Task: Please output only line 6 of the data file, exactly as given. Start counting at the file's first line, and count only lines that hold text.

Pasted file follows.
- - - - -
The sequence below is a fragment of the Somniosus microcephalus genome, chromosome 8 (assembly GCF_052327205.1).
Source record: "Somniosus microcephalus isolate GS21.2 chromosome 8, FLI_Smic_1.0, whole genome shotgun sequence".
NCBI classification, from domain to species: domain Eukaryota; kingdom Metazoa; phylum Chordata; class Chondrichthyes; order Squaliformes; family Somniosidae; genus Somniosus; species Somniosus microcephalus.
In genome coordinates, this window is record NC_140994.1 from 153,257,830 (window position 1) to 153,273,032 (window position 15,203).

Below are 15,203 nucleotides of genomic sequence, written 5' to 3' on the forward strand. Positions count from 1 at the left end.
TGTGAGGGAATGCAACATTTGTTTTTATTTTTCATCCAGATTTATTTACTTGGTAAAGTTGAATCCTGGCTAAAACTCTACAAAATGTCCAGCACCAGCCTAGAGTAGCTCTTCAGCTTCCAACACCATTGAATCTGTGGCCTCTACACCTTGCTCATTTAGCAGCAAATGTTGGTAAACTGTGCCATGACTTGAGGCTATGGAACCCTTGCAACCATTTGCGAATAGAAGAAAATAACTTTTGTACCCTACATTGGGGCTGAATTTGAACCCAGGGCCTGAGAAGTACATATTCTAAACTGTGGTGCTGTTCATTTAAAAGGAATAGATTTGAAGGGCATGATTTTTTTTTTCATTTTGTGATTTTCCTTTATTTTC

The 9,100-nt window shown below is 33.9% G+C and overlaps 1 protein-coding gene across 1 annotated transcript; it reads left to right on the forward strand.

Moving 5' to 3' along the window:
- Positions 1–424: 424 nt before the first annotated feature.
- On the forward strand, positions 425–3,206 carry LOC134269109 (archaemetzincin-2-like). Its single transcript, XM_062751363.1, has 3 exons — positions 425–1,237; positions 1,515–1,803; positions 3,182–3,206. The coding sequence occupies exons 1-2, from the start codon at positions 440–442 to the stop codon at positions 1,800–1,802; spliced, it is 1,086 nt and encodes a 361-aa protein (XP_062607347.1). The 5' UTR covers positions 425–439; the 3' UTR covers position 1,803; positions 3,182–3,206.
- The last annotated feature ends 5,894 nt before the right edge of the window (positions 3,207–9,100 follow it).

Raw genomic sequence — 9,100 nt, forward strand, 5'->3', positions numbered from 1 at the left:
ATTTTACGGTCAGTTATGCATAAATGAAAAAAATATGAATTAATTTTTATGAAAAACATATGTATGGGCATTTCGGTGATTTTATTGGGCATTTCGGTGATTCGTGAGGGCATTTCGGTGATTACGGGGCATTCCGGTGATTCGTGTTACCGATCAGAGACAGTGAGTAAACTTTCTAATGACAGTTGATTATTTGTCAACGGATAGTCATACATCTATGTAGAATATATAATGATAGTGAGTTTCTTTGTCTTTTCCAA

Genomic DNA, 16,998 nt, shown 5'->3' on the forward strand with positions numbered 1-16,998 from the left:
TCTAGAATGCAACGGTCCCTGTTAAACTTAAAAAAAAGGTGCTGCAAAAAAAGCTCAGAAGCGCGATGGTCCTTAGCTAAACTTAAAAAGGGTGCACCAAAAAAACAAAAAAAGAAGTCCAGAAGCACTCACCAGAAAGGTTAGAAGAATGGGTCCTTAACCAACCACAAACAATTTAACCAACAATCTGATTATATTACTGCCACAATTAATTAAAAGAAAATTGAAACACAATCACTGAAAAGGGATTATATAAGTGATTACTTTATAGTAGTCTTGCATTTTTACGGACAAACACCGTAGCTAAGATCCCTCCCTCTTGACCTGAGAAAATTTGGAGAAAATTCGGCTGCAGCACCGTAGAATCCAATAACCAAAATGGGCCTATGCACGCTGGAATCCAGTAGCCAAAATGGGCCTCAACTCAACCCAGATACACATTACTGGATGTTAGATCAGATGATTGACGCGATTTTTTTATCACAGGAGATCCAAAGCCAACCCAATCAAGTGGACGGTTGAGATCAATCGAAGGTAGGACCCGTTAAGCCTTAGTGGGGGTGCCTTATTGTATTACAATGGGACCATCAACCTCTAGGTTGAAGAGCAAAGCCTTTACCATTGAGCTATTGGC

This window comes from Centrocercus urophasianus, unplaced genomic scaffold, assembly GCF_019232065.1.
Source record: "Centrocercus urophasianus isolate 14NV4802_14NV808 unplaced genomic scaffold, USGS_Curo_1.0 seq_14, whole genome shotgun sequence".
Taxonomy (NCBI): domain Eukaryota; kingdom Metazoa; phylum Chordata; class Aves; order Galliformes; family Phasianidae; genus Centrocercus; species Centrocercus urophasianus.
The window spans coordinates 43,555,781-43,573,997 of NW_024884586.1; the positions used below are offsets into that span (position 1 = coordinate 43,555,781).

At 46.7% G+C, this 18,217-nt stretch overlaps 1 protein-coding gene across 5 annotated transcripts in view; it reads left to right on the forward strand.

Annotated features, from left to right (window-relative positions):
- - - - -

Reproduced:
TGTGAGGGAATGCAACATTTGTTTTTATTTTTCATCCAGATTTATTTACTTGGTAAAGTTGAATCCTGGCTAAAACTCTACAAAATGTCCAGCACCAGCCTAGAGTAGCTCTTCAGCTTCCAACACCATTGAATCTGTGGCCTCTACACCTTGCTCATTTAGCAGCAAATGTTGGTAAACTGTGCCATGACTTGAGGCTATGGAACCCTTGCAACCATTTGCGAATAGAAGAAAATAACTTTTGTACCCTACATTGGGGCTGAATTTGAACCCAGGGCCTGAGAAGTACATATTCTAAACTGTGGTGCTGTTCATTTAAAAGGAATAGATTTGAAGGGCATGATTTTTTTTTTCATTTTGTGATTTTCCTTTATTTTC